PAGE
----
“Huh. The rich don’t stay rich by spending their money, Mama,” Aisha says, tossing her head to the side.
“Don’t sass me, girl. Get off your lazy ass and do as I tell you.”
So the girls do just that. Upstairs they go, to the third story.
The door creaks open to reveal a dark room, and Amber and Aisha think the same thing at the same time: we’ve seen this before in bad horror movies, but we’re not so stupid as those fools. Aisha has already turned on her heel and stepped down the first stair when Amber clutches her hand and Aisha looks back. Mrs. Koldunya stands in the doorway, a babushka on her head, of course, and a pestle in one hand and a large mortar in the other; the old woman’s been grounding something into powder. Amber thinks the substance looks like flour, but Aisha thinks it looks like ash.
“Hi,” Amber says, bowing her head slightly. “We’re from downstairs. Our mother said you could use some help settling in.”
“Come,” says the old woman, her accent blooming like ice crystals in their ears. She nods over her shoulder at the dimly lit apartment behind her before retreating into it. The sisters look at one another; Amber shrugs, Aisha raises an eyebrow, and then they step inside.
The sisters are not surprised that the room is filled with strange and exotic items, not entirely visible, not entirely veiled from their eyes. Opened and unopened boxes create a maze of the living room. Aisha looks intently at whatever her glance catches, studies it, wonders at it. Here is the whole world in these boxes, crowns of kings made from bone and branches, skeins of gold spun from plain straw, large eggs studded with diamonds and rubies.
Along one wall, floor to ceiling, hang dark wooden shelves. On each shelf are rows and rows of snow globes, all with their snow falling as if a troop of shakers had just come through and forced winter on each tiny scene. And each one is labeled. Petersburg. Berlin. Paris. London. Madrid. Some snow globes hold people or beasts. Here is Takahashi Keiko, a newborn girl in Japan. Here is Epesi, a gazelle running through the snow on a Kenyan grassland. And here an open grave meant for Davi Azevedo in Ribeirão Preto. Aisha picks up a globe with her name on it and sees her own brownstone made small. Through a tiny third-floor window sees herself looking at herself looking at herself.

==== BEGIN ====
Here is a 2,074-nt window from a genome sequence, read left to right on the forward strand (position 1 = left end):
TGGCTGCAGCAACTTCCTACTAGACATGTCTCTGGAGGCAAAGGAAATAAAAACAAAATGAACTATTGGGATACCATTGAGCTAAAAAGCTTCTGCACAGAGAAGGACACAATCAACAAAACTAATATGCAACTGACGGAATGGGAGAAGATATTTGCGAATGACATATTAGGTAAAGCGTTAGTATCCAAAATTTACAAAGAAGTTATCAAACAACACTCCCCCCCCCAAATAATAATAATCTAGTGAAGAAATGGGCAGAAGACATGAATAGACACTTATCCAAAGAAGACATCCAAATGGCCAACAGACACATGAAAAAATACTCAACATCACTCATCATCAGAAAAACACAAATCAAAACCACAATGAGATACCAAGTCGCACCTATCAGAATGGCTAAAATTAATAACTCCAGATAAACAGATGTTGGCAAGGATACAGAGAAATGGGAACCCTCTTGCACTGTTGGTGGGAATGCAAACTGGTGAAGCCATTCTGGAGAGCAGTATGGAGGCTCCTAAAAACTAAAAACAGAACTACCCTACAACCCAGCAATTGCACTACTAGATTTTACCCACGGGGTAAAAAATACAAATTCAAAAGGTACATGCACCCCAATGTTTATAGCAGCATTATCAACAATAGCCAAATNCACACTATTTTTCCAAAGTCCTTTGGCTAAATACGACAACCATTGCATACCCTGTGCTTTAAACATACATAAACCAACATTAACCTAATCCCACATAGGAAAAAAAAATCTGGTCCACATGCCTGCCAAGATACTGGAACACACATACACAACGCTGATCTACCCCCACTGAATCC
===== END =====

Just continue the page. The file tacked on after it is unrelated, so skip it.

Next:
Amber is less curious. She purses her lips, sniffs at the air, catches the smell of baking bread, follows it into the kitchen.
“Take the bread out of the oven, doorak!” someone yells at her, but Amber doesn’t see whom. Grabbing a pair of oven mitts, Amber opens the oven door and pulls out two golden loaves of bread. She sets them on the counter, pauses to sniff deeply. “Take the bread out of the oven, idiot!” the voice cries again, and so once more Amber puts on the mitts and pulls two more loaves out of the oven. Three more times she frees bread from the oven, until all of the counter space in the small kitchen is covered with loaves.
Aisha wanders into the kitchen at this point. “I’ll have a slice of that with some butter,” she tells her twin, and Amber doesn’t even glance askance at her sister, just goes to the refrigerator, pulls out a crock of butter, cuts off a thick slice of the warm bread, butters it heavily, and hands it to her sister.
“That’s good bread,” she says after swallowing the first bite. Amber slices another piece of bread and begins to butter it, too.
Wandering into the next room, still eating her third slice of the thick bread, Aisha sees in the hallway a huge stack of apples, their skins bright ruby in the gloom. A voice cries out, “Sort the best apples into a basket, doorak!” Aisha picks up an apple, holds it close to her eye. “My grandmother used to carve up apples to make dolls, you know? She’d take her knife, make these quick and deep little incisions, and damn if she didn’t have a face.”